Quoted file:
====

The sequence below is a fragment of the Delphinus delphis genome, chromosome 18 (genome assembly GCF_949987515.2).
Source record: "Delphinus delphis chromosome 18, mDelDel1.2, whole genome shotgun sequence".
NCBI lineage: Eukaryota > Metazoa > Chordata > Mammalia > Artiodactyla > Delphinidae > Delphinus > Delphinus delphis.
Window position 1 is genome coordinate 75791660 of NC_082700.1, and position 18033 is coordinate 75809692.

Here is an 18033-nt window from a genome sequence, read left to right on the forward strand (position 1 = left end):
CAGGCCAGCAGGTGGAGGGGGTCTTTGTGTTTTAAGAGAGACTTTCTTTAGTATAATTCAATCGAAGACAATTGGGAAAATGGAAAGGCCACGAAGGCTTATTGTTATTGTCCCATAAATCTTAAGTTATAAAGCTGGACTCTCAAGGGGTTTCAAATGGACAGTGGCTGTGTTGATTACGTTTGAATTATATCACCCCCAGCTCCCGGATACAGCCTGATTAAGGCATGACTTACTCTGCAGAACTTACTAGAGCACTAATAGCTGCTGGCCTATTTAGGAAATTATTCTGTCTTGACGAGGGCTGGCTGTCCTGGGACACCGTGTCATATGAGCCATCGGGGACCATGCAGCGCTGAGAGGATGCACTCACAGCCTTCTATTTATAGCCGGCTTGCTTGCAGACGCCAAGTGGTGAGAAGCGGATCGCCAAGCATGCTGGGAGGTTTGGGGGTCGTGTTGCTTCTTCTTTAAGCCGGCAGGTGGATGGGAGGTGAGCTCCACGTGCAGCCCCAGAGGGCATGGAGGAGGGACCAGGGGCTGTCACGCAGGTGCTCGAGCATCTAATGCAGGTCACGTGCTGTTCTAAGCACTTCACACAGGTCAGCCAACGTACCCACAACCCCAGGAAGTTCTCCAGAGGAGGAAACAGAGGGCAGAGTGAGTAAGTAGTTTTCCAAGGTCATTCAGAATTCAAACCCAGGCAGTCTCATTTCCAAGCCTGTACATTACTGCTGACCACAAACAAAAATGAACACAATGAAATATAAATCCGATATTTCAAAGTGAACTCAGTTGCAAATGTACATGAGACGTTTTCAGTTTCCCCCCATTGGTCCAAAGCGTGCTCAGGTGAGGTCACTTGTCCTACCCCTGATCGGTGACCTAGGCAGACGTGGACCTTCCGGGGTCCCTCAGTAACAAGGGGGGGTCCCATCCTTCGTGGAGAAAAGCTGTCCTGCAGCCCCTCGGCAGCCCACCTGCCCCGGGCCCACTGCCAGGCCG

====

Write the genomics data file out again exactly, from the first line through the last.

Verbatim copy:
The sequence below is a fragment of the Delphinus delphis genome, chromosome 18 (genome assembly GCF_949987515.2).
Source record: "Delphinus delphis chromosome 18, mDelDel1.2, whole genome shotgun sequence".
NCBI lineage: Eukaryota > Metazoa > Chordata > Mammalia > Artiodactyla > Delphinidae > Delphinus > Delphinus delphis.
Window position 1 is genome coordinate 75791660 of NC_082700.1, and position 18033 is coordinate 75809692.

Here is an 18033-nt window from a genome sequence, read left to right on the forward strand (position 1 = left end):
CAGGCCAGCAGGTGGAGGGGGTCTTTGTGTTTTAAGAGAGACTTTCTTTAGTATAATTCAATCGAAGACAATTGGGAAAATGGAAAGGCCACGAAGGCTTATTGTTATTGTCCCATAAATCTTAAGTTATAAAGCTGGACTCTCAAGGGGTTTCAAATGGACAGTGGCTGTGTTGATTACGTTTGAATTATATCACCCCCAGCTCCCGGATACAGCCTGATTAAGGCATGACTTACTCTGCAGAACTTACTAGAGCACTAATAGCTGCTGGCCTATTTAGGAAATTATTCTGTCTTGACGAGGGCTGGCTGTCCTGGGACACCGTGTCATATGAGCCATCGGGGACCATGCAGCGCTGAGAGGATGCACTCACAGCCTTCTATTTATAGCCGGCTTGCTTGCAGACGCCAAGTGGTGAGAAGCGGATCGCCAAGCATGCTGGGAGGTTTGGGGGTCGTGTTGCTTCTTCTTTAAGCCGGCAGGTGGATGGGAGGTGAGCTCCACGTGCAGCCCCAGAGGGCATGGAGGAGGGACCAGGGGCTGTCACGCAGGTGCTCGAGCATCTAATGCAGGTCACGTGCTGTTCTAAGCACTTCACACAGGTCAGCCAACGTACCCACAACCCCAGGAAGTTCTCCAGAGGAGGAAACAGAGGGCAGAGTGAGTAAGTAGTTTTCCAAGGTCATTCAGAATTCAAACCCAGGCAGTCTCATTTCCAAGCCTGTACATTACTGCTGACCACAAACAAAAATGAACACAATGAAATATAAATCCGATATTTCAAAGTGAACTCAGTTGCAAATGTACATGAGACGTTTTCAGTTTCCCCCCATTGGTCCAAAGCGTGCTCAGGTGAGGTCACTTGTCCTACCCCTGATCGGTGACCTAGGCAGACGTGGACCTTCCGGGGTCCCTCAGTAACAAGGGGGGGTCCCATCCTTCGTGGAGAAAAGCTGTCCTGCAGCCCCTCGGCAGCCCACCTGCCCCGGGCCCACTGCCAGGCCG